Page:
Category Archives: Political Strategy

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How Missouri’s Legislature Can Increase Highway Funds

Now that Amendment 7 has gone down in flames, let’s look at highway funding in Missouri.House-res-45680001

Amendment 7 would have authorized a 3/4 cent sales tax increase in Missouri. The money was intended for transportation in the broadest sense of the word. Parks with dirt paths qualify, since people can walk on the paths. Even if the bill tightened down the definition of transportation, municipalities and counties would have merely shifted funds to other projects and replaced that money with Amendment 7 taxes. Politicians are masters at moving money around.

I’ve pointed out before that Missouri has great roads. Some of the best in the country. But let’s say Amendment 7’s supporters were right. Say we need more money for roads and bridges and butterfly museums. Now what?

My buddy Ben Evans of Heritage Action has a great idea. Let the Missouri Legislature pass resolutions advising our Congressional delegation of what to do and how to vote. 

The first resolution I’d propose involves highway funding. The legislature should tell our members of Congress to co-sponsor and pass the Transportation Empowerment Act. You can read all about the TEA here.

The Congressional delegation could just ignore the legislature’s recommendation, of course. The resolution could not bind them. But the act of formalizing instructions to members of Congress would make it far more difficult for Representatives and Senators to weasel their way out situations.

Could Roy Blunt really claim he understands Missourians’ best interest better than a state rep who lives and works with his constituents? Hardly.

If you like this idea, please let John Diehl know right away. Ask him to fast-track a resolution on TEA in the first weeks of the next general assembly in January. And thank @benevansstl for the great strategy idea.

Note: I’ve fixed the link to John Diehl. If it doesn’t work, here’s his address: [email protected]

Grand Safari image http://www.grandsafariusa.com/save-the-rhinoceros-hunt-them/

We Are the RINOs

You, dear reader, and I are the RINOs.Elephant Dung

We can now stop calling the crony capitalists and their legislative puppets RINO. They are the TRUE Republicans. It’s their party; a lobbyist bought it for them, not for us. They own it. We are the impostors, the fakes, the interlopers into an intimate mating dance between the masters of manipulation and the TBTF banks and corporate overlords.

Step back. Take a breath.

We Had It Backwards

I understand why you think the Roy Blunts and Thad Cochrans of the world are the impostors. I used to think so, too. I read the Republican platform. I listened to the Republican speeches. I read the Republican position papers. And mostly I agreed.

Then I watched the Big Republican Names–the Establishment–go out day after day and do the opposite. Or, more often, the Big Republicans would slither between the carefully crafted text of its documents to a position that felt comfy and consistent. To them, at least.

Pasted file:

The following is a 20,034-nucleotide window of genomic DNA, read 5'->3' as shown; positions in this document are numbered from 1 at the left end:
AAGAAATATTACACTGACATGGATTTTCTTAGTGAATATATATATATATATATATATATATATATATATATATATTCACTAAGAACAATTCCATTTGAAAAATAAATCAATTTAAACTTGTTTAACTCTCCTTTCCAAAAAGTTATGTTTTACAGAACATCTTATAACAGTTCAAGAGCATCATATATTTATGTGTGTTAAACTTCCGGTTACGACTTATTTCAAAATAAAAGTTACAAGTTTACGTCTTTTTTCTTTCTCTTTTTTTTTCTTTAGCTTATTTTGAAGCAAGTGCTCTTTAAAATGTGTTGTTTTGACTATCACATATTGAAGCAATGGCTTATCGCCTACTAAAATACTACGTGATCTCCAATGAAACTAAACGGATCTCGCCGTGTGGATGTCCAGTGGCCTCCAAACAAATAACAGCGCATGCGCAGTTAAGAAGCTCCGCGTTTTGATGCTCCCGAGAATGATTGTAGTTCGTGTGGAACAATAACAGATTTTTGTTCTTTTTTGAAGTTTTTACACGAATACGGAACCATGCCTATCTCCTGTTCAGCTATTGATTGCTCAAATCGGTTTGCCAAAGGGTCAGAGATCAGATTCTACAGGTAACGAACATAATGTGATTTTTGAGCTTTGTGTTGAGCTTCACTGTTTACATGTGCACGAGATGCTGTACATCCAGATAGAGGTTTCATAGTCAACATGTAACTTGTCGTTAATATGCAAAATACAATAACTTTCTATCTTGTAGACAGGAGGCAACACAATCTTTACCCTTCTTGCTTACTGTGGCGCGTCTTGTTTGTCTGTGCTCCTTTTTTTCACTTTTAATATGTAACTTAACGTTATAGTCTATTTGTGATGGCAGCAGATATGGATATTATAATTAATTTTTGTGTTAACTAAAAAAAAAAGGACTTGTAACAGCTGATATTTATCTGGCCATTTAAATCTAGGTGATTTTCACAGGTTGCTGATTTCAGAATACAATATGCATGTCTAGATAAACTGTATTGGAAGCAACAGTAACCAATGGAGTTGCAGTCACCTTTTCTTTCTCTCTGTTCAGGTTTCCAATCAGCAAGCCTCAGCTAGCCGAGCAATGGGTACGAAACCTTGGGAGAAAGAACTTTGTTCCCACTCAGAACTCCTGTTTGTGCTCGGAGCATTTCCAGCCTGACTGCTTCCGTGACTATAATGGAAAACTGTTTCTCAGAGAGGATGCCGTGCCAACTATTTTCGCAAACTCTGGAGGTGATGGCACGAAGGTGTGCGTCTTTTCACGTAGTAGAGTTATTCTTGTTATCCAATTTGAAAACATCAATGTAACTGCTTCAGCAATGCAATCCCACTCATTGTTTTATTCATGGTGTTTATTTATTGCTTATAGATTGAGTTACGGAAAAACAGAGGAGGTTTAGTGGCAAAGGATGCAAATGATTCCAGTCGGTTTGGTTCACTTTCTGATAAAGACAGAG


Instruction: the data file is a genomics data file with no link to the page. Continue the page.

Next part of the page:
Do you know what “is” is?

When I saw their inconsistencies–what others less charitable than I might call “hypocrisies”–I said, “Wait a minute. That’s not the Republican way! We don’t grant favors to donors. We don’t take one person’s property and give it to someone with more clout. We play referee and let the players decide the outcome of the game.”

But when I railed against Republican inconsistencies, I was forgetting an important lesson–a lesson I learned from my mom and dad and the Dominican Sisters at Epiphany of Our Lord Catholic Grade School, God rest its soul. I forgot that words don’t matter. I forgot this most valuable lesson:

We are what we do consistently.

Yes, I believe in lex orandi, lex credendi: the law of praying [is] the law of believing. But it only works if we pray a lot and let the prayers work their magic. It doesn’t work if we pray with bad intent. We can stop the magic of prayer. And if we pray for two minutes a day and sin for 20 hours, we become the sin, not the prayer.

Identifying Marks of a Republican

So what do the Big Republicans do consistently? They grant favors for friends with power and money. Doing favors for powerful and rich friends is what it means to be Republican. It’s what they’ve become through consist behavior. A party exists to preserve and grow its own party, not to save the country.

That’s the whole issue in the Export-Import Bank case. Eric Cantor and his myrmidons in the House kept the Ex-Im alive to help their rich and powerful friends at Boeing and Caterpillar.

And it’s the issue with guys like Senator Cochran. Thad Cochran, every day, finds ways to take money from people in other states and give it to voters in Mississippi.

And then there’s the Missouri Republican legislators grant $800,000,000 in benefits to donors on the last day of the session.